This means that Huawei needs an alternative and they need it fast, which is why during the company's annual developers conference in China, Huawei's head of consumer business group Richard Yu announced that starting in 2021, the company will start bringing Harmony OS to its smartphones. HarmonyOS is so far used only with certain products, including smart TVs, in-car entertainment systems and wearable devices, not the company's smartphones.
Mr Yu said the company shipped 240 million smartphones past year, which gave it a second-place market ranking in 2019, but added that software shortages had hurt sales in recent months and shipments fell to 105 million units in the first-half.
Harmony OS, which Huawei has been developing as a rival to Android software used on billions of smartphones, comes after the Chinese giant was blocked from using USA technology on its phones.
Huawei showed off the first version of Harmony OS at HDC 2019.
A Huawei executive says recent USA sanctions against the company have caused a shortage of computer chips for the company, hurting the growth of its smartphone business. The first handsets to support it can be expected next year, Yu said.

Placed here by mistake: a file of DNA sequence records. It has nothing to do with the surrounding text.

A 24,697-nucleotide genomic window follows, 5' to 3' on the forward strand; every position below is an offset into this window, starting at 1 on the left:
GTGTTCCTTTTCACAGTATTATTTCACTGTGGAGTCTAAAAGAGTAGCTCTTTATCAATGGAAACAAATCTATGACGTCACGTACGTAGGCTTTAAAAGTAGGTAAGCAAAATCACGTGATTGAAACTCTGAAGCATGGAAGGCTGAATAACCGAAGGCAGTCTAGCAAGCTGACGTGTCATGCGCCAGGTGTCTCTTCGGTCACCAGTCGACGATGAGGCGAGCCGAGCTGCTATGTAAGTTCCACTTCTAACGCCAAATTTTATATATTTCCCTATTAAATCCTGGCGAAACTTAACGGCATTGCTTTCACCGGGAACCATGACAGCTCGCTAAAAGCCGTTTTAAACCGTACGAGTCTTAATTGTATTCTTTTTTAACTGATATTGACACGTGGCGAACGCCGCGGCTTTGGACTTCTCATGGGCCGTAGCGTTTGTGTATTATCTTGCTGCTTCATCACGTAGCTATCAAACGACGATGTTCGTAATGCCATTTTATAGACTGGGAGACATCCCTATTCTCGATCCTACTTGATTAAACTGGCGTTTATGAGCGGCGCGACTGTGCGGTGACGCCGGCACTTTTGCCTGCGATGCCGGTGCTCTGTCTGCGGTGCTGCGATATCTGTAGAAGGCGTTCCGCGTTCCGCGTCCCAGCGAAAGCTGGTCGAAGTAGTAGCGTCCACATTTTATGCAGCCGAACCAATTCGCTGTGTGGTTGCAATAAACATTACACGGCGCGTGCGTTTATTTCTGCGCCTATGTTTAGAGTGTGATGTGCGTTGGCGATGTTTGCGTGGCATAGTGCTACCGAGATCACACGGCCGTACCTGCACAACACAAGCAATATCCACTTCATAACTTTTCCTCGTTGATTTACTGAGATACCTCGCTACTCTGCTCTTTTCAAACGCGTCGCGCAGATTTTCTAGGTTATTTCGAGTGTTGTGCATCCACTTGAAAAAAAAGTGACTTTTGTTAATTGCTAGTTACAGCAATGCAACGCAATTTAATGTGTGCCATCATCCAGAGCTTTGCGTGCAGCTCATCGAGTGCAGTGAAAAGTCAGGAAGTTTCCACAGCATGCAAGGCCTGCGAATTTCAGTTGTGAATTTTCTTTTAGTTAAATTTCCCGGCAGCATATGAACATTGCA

"It is a microkernel-based, distributed operating system that delivers a smooth experience across all scenarios. You can develop your apps once, then flexibly deploy them across a range of different devices". The new version of EMUI also uses the core structure of Huawei's HarmonyOS that would help the company eventually move from the Android to its proprietary offering that is made out of scratch.
To cope with Washington's restrictions on the use of Google Mobile Services, Huawei has also been working hard to build the ecosystem for Huawei Mobile Services, better known as HMS, which is the foundation of its ability to sell smart devices in overseas markets. It also announced plans to offer the software for other phone makers to put on their devices.
The company first unveiled its proprietary HarmonyOS previous year which it has billed as a multi-device platform across watches, laptops and mobiles, rather than as a like-for-like challenger to Google's Android mobile OS.
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